Charlton’s fifth and final tournament goal came in the third-place playoff win over the Soviet Union at the 1968 European Championships, while he would also feature heavily at the 1970 World Cup, before calling it quits following a quarter-final defeat to West Germany.
Geoff Hurst – 6
Charlton’s fellow World Cup winner, Geoff Hurst was the unexpected hero of the tournament in ’66, coming in for the injured Jimmy Greaves before catapulting the nation to success.
The West Ham United striker had only made his debut in the February of that year and started on the bench in all three group games, before the absence of the aforementioned Greaves saw him thrust into action in the quarter-final against Argentina, where he duly netted the game’s solitary goal.
After teeing up Charlton for his second in the semi-final win over Portugal in the semi’s, Hurst kept his place for the final, where he would go on to write his name into English footballing folklore with a brilliant hat-trick.
Having headed in the game’s opener, Hurst then scored one of the most infamous goals in World Cup history, his effort in extra-time striking the crossbar and bouncing down, before being headed clear, with the goal eventually given despite German protests.
The win was wrapped up with Hurst’s fourth on the break late on, while he would also go on to score one apiece at both Euro 1968 and the World Cup in 1970, before calling time on his international career in 1972.
Michael Owen – 6
Another who became an instant hit overnight, a teenage Michael Owen became a household name back in 1998, following his breakout displays at the World Cup in France.
The Liverpool youngster netted his first of the tournament as a substitute against Romania, before his breathtaking display against Argentina in the Round of 16, the 18-year-old winning an early penalty that was converted by Alan Shearer, before finishing off a superb solo run in what is an iconic goal, although England ultimately exited the competition on penalties.
23 years ago today:
Michael Owen got the ball vs Argentina and Brian Moore can’t believe what happens next…pic.twitter.com/cQqihWrZ1A
— A Funny Old Game (@sid_lambert) June 30, 2021
More tournament frustration followed at Euro 2000 as England crashed out the group stage, with Owen netting once against Romania, while he would go on to score twice more at the World Cup in 2002, against both Denmark and Brazil in the knockout stages.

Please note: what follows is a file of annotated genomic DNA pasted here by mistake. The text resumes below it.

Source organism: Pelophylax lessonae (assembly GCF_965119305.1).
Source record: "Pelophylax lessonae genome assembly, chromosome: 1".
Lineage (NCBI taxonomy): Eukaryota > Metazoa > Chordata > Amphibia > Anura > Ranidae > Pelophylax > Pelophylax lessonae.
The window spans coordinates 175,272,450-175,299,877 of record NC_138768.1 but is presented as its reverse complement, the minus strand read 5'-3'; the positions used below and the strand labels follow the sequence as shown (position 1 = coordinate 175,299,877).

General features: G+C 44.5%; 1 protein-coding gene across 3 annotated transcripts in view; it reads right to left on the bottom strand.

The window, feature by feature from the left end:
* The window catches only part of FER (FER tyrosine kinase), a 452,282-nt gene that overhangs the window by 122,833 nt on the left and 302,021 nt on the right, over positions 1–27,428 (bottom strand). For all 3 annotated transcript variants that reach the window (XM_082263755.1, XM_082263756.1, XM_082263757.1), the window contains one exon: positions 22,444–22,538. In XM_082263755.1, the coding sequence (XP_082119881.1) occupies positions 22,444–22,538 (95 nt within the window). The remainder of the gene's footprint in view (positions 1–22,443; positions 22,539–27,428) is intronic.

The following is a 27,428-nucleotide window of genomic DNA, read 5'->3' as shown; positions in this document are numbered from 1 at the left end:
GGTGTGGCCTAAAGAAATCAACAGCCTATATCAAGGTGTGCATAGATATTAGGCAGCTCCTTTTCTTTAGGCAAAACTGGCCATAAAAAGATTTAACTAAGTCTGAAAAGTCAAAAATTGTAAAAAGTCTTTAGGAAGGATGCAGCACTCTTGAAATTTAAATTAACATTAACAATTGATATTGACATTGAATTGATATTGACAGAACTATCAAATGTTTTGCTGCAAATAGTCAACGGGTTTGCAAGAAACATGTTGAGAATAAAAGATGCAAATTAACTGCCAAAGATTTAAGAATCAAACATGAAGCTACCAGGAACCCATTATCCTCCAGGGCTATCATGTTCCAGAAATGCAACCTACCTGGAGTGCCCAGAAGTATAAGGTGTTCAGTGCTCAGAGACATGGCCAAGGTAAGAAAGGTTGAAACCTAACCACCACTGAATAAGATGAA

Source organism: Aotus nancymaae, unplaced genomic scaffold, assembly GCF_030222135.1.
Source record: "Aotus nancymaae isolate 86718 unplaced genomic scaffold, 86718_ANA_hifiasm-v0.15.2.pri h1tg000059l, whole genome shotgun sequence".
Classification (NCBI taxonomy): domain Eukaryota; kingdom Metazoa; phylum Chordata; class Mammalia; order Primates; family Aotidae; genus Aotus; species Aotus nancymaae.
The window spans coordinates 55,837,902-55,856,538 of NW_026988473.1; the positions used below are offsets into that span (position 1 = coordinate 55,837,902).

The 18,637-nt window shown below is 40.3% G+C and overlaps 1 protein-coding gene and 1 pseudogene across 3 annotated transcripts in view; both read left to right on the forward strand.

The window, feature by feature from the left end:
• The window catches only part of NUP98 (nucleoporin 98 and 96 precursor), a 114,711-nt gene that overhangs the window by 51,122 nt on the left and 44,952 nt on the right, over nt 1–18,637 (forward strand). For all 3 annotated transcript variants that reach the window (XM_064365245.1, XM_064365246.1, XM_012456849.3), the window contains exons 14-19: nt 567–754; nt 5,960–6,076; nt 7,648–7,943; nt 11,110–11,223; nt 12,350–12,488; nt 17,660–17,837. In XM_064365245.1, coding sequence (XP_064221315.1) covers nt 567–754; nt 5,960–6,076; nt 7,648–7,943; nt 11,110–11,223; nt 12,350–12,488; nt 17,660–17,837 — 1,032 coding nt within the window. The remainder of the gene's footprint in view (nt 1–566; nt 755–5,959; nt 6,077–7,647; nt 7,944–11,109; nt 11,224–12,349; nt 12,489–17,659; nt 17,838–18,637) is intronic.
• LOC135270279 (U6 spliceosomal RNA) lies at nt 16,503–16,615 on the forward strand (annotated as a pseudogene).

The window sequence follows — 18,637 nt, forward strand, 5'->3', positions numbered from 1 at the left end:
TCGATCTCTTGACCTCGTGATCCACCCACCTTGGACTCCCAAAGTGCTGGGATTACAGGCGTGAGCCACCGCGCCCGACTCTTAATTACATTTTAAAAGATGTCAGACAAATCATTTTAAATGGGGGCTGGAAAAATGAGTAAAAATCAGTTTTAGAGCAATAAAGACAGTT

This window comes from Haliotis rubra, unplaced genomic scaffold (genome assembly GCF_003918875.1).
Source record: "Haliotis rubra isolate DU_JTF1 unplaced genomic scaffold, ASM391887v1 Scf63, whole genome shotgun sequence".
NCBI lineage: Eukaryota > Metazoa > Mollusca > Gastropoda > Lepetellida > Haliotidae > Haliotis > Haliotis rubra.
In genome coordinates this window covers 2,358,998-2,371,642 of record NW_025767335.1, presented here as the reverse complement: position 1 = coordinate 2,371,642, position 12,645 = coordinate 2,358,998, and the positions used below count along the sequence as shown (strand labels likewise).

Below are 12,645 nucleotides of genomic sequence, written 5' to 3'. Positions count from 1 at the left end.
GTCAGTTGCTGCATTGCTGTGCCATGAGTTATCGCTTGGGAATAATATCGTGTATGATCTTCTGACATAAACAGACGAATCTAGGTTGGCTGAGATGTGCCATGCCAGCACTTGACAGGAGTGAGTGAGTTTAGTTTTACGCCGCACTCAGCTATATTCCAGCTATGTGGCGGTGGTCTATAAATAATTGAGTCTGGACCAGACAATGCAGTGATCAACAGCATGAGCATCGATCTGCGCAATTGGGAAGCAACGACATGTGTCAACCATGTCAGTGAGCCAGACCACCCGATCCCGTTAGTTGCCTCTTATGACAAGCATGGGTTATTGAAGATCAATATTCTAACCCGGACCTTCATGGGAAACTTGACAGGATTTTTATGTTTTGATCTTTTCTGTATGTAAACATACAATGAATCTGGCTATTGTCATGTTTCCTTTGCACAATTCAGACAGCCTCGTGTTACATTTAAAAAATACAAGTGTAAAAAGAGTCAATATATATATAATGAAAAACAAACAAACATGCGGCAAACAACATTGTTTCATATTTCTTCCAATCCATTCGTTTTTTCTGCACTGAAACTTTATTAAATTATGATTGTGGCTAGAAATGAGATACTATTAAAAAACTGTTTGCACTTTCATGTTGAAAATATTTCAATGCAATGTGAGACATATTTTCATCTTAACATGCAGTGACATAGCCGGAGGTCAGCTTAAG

He then became the first Englishman to net at four successive major tournaments at Euro 2004, once again waiting until the knockout rounds to score his first goal of the competition, this time in the eventual defeat to Portugal.
With injury having begun to wreak havoc on his club career, the prolific striker then suffered an ACL injury during England’s third group game at the World Cup in 2006. His last international appearance came in 2008, having bagged 40 goals in 89 caps.
Wayne Rooney – 7
Another teenager to take a major tournament by storm, few players have made quite as big an impact as Wayne Rooney at Euro 2004, despite the then Everton man having been just 18-years-old.
A fearless and relentless Rooney wreaked havoc in the group stage, netting braces against both Croatia and Switzerland to spark real belief that Eriksson’s men could go on to win the tournament.
Here’s 133 seconds of 18-year-old Wayne Rooney taking control of Euro 2004. pic.twitter.com/7eb8snKBwr
— MUNDIAL (@MundialMag) May 29, 2021
Unfortunately for the Three Lions, an injury picked up by Rooney in the quarter-final’s against Portugal not only ended his tournament, but also seemingly derailed the team, who eventually lost on penalties against the hosts.
The same outcome occurred two years later, with the Manchester United man rushed back to fitness after a metatarsal injury, only to then pick up a red card for a stamp on Ricardo Carvalho as they exited in the last eight.
In South Africa in 2010 it was another tale of injury, while at Euro 2012 suspension saw him miss the opening two group games, although he would net the winner against Ukraine to send England through to the knockout stages.
He would go on to bag a goal apiece at both the 2014 World Cup and 2016 Euro’s, yet both campaigns were huge disappointments, with Euro 2004 as good as it ever got at major tournaments for the nation’s top scorer.